A Globally Recognized Avatar for VR
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README.md

aframe-gravr-component

A profile menu for the A-Frame component of gravr.io 🚧

gravr

A Globally Recognized Avatar for VR on the web


gravrCaseStudies


Gravr.io will give you the possibility to register via email and create a VR profile with multiple presets of virtual enviroment setups to quickly adjust your VR environment to your (real) local environment.

A server request with give your app a JSON file that lists your user data and VR presets, so you can easily adjust your VR setup if you are squeezed into a seat on an airplane or lounging on your couch.


🔴 Preview Demo 🔴


Show/hide gravr menu by tapping the side of your headset, opening info panel and settings panel

gravr1

Selecting GUI bounds grid on settings panel, and closing gravr menu, teleporting to kitchen table (sitting position)

gravr2

Teleporting to bed (laying position), teleporting to couch (lounging position) and returning to initial position

gravr3

##Considerations: Avatars in VR shouldn't only be a gymmicky mesh reconstruction of ourselves, like Oculus avatars. A VR avatar should be seen as a physical representation of ourselves with our comfort and usability in mind and based on a reflection of our real life environment. User comfort is an important issue in this space, especially since technology still has to catch up with latency and frame-rates. Like we saw at Oculus Connect with the Guardian System, we have to make sure the user doesn't get sea sick.

I am focussing on improving VR adaption on the web. With gravr I am giving the user the possibility to create user profiles and carry them from VR experience to VR experience across the device agnostic web.

I released another AFrame component aframe-shake2show-component in tandem to this project in order to give users of simple Cardboard headsets an additional input. This shake/tap input doesn't require touching the screen and can be triggered while being immersed in VR.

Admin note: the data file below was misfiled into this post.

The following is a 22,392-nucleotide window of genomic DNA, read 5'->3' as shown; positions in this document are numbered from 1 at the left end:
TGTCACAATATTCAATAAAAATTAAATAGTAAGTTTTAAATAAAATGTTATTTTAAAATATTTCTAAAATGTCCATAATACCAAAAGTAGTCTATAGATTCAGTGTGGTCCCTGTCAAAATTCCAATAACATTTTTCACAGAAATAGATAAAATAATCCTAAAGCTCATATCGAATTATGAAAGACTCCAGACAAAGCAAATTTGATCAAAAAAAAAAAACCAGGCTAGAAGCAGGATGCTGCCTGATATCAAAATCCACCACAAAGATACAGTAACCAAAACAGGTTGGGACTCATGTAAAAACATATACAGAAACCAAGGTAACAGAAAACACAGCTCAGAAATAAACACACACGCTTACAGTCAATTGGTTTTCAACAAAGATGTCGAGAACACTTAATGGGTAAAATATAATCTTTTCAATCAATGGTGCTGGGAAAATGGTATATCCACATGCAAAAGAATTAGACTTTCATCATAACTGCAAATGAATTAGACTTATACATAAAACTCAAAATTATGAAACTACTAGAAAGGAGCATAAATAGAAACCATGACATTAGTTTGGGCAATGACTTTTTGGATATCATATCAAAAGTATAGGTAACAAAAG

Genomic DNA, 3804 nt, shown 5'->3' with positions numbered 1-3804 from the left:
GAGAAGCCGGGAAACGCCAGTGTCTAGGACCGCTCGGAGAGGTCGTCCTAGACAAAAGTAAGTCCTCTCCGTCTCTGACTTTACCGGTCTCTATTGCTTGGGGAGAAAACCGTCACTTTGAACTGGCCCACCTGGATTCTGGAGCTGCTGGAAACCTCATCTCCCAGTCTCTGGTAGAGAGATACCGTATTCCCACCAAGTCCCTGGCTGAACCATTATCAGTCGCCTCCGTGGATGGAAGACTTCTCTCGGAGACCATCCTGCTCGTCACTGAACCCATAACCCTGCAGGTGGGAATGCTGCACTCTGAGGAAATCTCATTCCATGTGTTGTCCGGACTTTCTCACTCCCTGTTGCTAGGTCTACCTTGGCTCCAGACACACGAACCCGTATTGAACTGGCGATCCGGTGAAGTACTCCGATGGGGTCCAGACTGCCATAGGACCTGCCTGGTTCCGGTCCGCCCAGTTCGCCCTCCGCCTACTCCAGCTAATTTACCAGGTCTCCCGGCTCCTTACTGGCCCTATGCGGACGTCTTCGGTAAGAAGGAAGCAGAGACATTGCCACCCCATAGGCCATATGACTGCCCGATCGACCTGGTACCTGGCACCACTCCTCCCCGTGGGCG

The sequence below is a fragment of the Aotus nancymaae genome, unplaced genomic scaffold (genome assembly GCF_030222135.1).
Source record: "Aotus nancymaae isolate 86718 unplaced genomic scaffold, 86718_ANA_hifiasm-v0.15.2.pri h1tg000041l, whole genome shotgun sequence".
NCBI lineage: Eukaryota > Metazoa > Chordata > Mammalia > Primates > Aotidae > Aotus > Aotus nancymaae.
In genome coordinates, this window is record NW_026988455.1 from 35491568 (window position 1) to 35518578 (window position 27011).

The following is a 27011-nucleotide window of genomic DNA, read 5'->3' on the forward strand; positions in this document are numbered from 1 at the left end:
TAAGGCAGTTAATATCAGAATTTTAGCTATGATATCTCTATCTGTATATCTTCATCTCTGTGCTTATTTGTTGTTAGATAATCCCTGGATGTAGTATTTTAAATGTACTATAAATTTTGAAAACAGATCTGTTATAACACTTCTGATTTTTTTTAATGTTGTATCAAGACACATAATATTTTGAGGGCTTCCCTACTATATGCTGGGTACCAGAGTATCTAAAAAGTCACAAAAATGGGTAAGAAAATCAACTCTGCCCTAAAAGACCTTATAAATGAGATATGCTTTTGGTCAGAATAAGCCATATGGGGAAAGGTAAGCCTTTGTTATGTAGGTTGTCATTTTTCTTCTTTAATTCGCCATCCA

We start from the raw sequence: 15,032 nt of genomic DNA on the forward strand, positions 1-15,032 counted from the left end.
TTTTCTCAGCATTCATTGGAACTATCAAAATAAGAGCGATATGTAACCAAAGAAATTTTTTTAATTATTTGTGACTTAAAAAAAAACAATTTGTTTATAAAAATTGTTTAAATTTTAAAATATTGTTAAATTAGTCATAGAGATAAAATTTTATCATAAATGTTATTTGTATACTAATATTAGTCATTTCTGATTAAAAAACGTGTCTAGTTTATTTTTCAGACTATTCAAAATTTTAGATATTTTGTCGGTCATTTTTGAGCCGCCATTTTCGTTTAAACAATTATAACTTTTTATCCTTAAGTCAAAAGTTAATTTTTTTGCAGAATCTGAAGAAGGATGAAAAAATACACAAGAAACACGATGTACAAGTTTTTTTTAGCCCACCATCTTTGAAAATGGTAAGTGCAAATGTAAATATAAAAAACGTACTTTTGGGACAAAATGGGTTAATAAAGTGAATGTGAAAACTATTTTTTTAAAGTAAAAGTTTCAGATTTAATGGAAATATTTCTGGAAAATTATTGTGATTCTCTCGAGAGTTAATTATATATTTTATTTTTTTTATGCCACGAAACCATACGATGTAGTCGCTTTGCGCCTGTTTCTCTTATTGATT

An additional way to trigger an action/function for anyone that doesn't have external inputs, remotes, controllers, bluetooth gadgets or sensors.

Below are properties that give the user room for customization and feedback - interesting for WebVR developers and UI designers.


Properties

Property Description Default Value
height camera setting for the height of the user 1.6
fov camera setting for field of vision 80
bounds{top,right,bottom,left} user defined UI view boundaries 0, 0, 0 ,0
contrast user defined increase of readability by increasing contrast 0
magnification user defined increase scale of UI elements 0
blinder vignette/keyhole experience against discomfort 0
blinderColor light or dark vignette light
fuseDelay user defined gaze click timing 1500

fov will give the user the possibility to adjust the lens distortion of the VR headset.

bounds will provide the WebVR developers important feedback on a comfortable range of their viewers head movement. This will guide the placement and arrangement of UI elements in a smart and inclusive way.

With fuseDelay, the user can define how fast and slow gaze triggered clicks get executed.

Dependencies

aframe-shake2show-component

You need a camera component in your scene.

Your web browser must support the devicemotion event for this plugin to work. Shake.js uses built-in feature detection to determine if it can run in your web browser. It will terminate silently on non-supporting browsers.

http://w3c.github.io/deviceorientation/spec-source-orientation.html